It's a vertical directional antenna made of 1/2 inch copper pipe and wood or PVC. It uses a standard J-pole antenna as the driven element and center support, with two parasitic elements-----a reflector and a director, to provide directivity and gain. See J Beam pattern below. It can be built for around $15.00 (1998 prices) and you can use your old Jpole as a basis for the JBeam. You'll probably need to shorten the main 1/2 wave element by 1 to 2 inches, as the reflector and director tend to couple and lower the resonance of your original jpole toward the lower part of the band.

Ladder Line 2 Meter J-Pole

Easy and cheap to build wire J Pole. Low SWR and can handle 50 watts

Quadrifilar Helix Antennas

This is the "long tall" QHA design I use for weather satellite reception. It is included in the ham antenna section as dimensions for a 2 meter version are included.

It comprises two bifilar helical loops oriented in mutual orthogonal relationship on a common axis. The terminals of each loop are fed in antiphase and the currents in the two loops are in phase quadrature. By selecting the appropriate configuration of the loops, a wide range of pattern shapes is available".


This 6 element beam was designed using the free Yagi Ant
enna Design program by WA7RAI called Quick Yagi (QY4)

It was designed and optimized using 144.250mhz as the center frequency which is in the middle of the SSB portion of the 2 meter band and according to the program has a gain of 11.68dBi with a front to back (F/B) ratio of 37.44dB on a boom length of 8.68 feet with 1/4 inch elements using a standard direct feed dipole insulated from the boom as the driven element with a 3dB beamwidth of aprox 48.7 degrees..

No matching device should be required but due to variations in your construction practices, some trimming of driven element may be needed or us a gamma match with non-split (not insulated from boom) solid dipole driven element for best SWR.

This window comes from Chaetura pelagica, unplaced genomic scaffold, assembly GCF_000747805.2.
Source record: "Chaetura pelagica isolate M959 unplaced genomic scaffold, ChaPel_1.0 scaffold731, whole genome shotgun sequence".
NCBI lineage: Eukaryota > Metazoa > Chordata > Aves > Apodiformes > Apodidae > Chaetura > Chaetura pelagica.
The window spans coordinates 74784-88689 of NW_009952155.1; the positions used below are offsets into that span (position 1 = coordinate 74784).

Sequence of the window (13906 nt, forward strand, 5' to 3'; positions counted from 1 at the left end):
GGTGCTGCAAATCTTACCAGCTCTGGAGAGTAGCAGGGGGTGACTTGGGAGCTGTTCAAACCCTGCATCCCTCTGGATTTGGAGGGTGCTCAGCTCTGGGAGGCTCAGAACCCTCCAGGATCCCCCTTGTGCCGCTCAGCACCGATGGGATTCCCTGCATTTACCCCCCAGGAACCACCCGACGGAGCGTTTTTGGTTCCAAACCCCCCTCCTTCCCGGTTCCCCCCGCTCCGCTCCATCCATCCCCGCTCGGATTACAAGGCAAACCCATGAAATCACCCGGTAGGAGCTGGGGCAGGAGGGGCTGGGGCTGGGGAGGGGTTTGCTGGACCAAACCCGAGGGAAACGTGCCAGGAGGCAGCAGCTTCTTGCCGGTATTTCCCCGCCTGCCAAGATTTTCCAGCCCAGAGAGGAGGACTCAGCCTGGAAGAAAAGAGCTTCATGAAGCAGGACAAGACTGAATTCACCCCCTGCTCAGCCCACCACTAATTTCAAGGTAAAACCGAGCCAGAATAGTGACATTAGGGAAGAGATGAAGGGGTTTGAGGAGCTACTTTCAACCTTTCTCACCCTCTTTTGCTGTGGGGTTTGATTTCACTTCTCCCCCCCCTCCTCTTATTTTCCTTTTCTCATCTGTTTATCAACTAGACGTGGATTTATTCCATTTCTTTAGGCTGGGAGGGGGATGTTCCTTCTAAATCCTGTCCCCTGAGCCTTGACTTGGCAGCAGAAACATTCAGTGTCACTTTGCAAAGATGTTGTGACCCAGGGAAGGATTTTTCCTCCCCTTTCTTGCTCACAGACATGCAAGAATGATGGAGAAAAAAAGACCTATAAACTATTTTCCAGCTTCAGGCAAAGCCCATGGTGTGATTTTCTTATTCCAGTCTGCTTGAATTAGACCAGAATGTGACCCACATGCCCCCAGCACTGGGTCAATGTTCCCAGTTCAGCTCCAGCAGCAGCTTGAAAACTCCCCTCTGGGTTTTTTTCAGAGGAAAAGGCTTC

Copper Cactus Dual-Band Super J-Pole Antenna Project

This home made j-pole is easy to build and sturdy. I have had very good results working with copper J-Poles, so I built my refined version of the classic J-Pole. I then ad
ded a short insulated section, the extra half wave of vertical length, and the needed half-wave matching stub.

J Pole antenna for 2 meters

The J Pole, or J Stick, antenna has a reputation for being easy to make. Some constructors say it also has a reputation for being difficult to tune and match. So long as you build carefully then during tuning and matching, only change one parameter at a time, it is a friendly and accommodating aerial.

6 or 9 element 2 m eter Yagi

Gamma matched 6 or 9 element Yagi for 2 meters. 26dB front to back ratio and 8.5dB forward gain (6 ele) 10.5dB (9 ele)

K3MT presents . . . The Quad and The ModQuad

Here's some thoughts on a "hardware-store special" 2-meter quad, and a modified quad for 2 or 10 meters. You can convert these to other frequencies simply by scaleing all dimensions according to wavelength. That is, to put the 10-meter modquad on 15 meters, just multiply all dimensions by 29.0 / 21.25.

QFH Antenna (The Quadrifilar Helical antenna)

Provides circular polarization and complete hemispherical reception, which is precisely what is needed to receive the polar orbiting weather satellites, and as a 2 meter antenna it will receive horizontal, vertical and clockwise circular polarization’s from all directions.

The dimensions given in this article are for the 137MHz weather satellite band.

Fresh search

I don’t approve of political jokes. I’ve seen too many of them get elected.

  2 Responses to “Homebrew 2m 144 MHz antennas for amateur ham radio”

  1. thanks, for a well put together site simple and efficient.
    73 de g8nlf

  2. Good page. fianlly found the design I was looking for.

    73 and tnx


 Leave a Reply



70 − 65 =

Our weather forecast is from Wordpress Weather